The Dolores school board debated the school calendar at length Feb. 13, then tabled a decision until community input could be gathered.
The board approved a three-year calendar last year, but it requires annual approval. However, Superintendent Lis Richard asked that the board consider alternative schedules that could provide time for additional staff development.
Board members voted 4-1 to table the decision until a special meeting Feb. 27. Clay Tallmadge was the lone dissenter.
Three options garnered board discussion.
The first option, approved by the board Feb. 14, 2019, has 166 student days and 181 staff days, a start date of Aug. 4 for teachers and Aug. 11 for students, an end date of May 20 for students and May 21 for teachers, and a spring break of March 15-19.The second option, according to the Dolores website, has 160 student days and 175 staff days, a start date of Aug. 12 for teachers and Aug. 24 for students, an end date of May 27 for students and May 28 for teachers, and a spring break of March 26 to April 1.The third option, a proposed four-day schedule, has 144 student days and 161 staff days, a start date of Aug. 12 for teachers and Aug. 24 for students, an end date of May 27 for students and May 28 for teachers, no school on Fridays, and a spring break of March 29 to April 2.The modified schedules would place professional development days strategically throughout the year, Richard said, to help teachers during crunch periods such as grading and new quarters.
Schedules might include a “boot camp” on project-based learning at the beginning of the school year, she said.
All three options meet state requirements for school days, and when asked by board member Lenetta Shull, Richard clarified that salaries would remain the same regardless of the schedule.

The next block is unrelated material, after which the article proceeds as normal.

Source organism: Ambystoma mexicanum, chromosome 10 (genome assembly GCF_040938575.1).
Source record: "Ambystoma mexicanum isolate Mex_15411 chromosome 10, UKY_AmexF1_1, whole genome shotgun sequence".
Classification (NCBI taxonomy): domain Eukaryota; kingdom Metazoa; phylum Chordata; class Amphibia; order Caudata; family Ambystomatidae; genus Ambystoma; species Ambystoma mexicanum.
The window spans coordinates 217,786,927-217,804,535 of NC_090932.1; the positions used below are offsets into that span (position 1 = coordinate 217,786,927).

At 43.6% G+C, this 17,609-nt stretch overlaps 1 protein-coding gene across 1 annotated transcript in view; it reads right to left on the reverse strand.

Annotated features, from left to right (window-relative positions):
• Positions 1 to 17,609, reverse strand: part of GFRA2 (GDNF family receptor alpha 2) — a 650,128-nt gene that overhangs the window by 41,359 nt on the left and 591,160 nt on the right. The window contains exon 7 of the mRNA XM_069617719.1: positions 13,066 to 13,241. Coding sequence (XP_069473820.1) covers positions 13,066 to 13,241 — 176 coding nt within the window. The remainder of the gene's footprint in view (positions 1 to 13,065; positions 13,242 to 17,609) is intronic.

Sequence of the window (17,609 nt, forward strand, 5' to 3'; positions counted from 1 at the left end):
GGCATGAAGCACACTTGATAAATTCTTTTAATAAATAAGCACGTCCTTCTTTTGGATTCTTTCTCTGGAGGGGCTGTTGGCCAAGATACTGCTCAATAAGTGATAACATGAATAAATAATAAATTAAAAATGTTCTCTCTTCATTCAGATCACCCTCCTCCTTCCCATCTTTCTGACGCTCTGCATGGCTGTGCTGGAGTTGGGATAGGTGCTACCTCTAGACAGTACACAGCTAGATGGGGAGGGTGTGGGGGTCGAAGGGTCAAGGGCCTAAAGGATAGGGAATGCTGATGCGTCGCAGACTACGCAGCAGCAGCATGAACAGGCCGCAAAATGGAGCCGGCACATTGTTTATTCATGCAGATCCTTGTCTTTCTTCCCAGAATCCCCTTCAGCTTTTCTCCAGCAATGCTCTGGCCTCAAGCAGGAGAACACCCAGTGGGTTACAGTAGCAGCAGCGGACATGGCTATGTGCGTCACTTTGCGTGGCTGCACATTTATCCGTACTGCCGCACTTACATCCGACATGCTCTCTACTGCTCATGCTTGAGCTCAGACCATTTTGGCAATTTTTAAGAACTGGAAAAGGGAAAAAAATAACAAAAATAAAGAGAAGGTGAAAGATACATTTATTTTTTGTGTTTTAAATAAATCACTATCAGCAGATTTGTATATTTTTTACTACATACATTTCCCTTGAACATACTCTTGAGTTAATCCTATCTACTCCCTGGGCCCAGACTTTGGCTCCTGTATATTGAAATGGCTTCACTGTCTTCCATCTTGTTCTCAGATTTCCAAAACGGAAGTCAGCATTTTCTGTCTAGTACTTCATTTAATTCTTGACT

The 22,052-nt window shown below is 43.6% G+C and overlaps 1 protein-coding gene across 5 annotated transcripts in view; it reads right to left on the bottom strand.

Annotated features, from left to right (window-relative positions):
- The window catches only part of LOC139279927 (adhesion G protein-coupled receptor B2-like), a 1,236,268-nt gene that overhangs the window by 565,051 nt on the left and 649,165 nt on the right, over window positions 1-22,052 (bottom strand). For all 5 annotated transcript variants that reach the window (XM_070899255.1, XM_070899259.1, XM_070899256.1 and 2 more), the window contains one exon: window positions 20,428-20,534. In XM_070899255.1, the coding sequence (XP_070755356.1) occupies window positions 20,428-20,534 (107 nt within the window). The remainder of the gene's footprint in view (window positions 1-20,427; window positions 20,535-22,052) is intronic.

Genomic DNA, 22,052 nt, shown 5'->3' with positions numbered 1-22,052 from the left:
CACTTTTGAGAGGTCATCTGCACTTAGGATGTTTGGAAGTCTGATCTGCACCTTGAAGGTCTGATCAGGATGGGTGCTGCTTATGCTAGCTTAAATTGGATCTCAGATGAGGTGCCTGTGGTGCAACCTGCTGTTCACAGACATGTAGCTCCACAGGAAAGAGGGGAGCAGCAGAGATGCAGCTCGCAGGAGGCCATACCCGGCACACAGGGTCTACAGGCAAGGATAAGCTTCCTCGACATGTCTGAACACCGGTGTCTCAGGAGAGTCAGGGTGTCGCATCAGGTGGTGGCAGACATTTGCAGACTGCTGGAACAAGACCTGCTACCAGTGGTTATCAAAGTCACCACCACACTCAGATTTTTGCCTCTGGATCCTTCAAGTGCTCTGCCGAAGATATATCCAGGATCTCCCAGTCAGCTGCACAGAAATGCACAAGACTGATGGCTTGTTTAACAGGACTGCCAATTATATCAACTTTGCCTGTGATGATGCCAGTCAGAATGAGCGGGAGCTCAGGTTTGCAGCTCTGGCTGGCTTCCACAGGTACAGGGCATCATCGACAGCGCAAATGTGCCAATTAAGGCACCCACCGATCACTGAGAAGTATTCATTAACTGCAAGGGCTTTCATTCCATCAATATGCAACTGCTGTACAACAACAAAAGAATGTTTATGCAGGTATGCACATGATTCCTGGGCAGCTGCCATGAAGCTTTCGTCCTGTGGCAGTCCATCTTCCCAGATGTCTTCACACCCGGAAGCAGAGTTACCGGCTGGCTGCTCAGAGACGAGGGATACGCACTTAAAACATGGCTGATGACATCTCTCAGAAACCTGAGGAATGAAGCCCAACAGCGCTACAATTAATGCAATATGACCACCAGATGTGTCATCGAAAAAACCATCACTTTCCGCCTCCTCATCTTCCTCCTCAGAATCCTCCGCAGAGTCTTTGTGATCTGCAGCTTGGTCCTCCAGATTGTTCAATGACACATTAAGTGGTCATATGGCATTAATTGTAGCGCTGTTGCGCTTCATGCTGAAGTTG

Richard favored Option 2 because of its opportunity for staff development, but said she had included the four-day option out of consideration for staff.
“Our district isn’t ready to go to four days yet,” she said.
Many districts in Colorado have gone to a four-day week to recruit and retain teachers in lieu of pay increases.
Richard encouraged the board to settle on the number of teacher workdays so administrators could go forward with contract negotiations.
Board members agreed to aim for one of the modified schedules. Maegan Crowley said she thought the current approved start date was too early, especially because of previous heating problems at school facilities.
Board President Kay Phelps suggested the district keep a four-day schedule on its future radar because of its potential for teacher planning.
“It is nice to see that every other Friday, teachers are going to show up, and they’ll have this really great block of time to do some dedicated planning,” she said.
However, some board members wanted additional community input before changing the approved schedule.
Board member Casey McClellan was especially vocal about reaching out to parents and community members before approving a new schedule. He proposed approving the current calendar, then amending it or working toward a modified calendar.
“With the idea that we will work with this, send it out, so that the community and parents have a chance to look at it, and then come up with the best situation,” he said.
Ultimately, the board opted to table the decision until a special meeting Thursday at 5:30 p.m. Input is being gathered and can be shared online at the Dolores schools website.
Other newsThe board unanimously approved a motion to move sixth grade from the elementary to secondary school. The sixth grade team was supportive of the shift, according to staff, saying that it would be easier to comply with state educational standards and allow students to play middle school sports.The board unanimously approved the official composition of its principal hiring committees. The committee will include the district superintendent, the elementary school principal, a secondary administrative representative, a district office human resources representative, two secondary teachers (determined by a lottery drawing), and two secondary parents (also determined by a lottery drawing).The board unanimously approved the $40,000 purchase of 0.58 acres on the corner of North 14th Street and Hillside Avenue from the town of Dolores. The plot will likely be used for parking, Richard email@example.com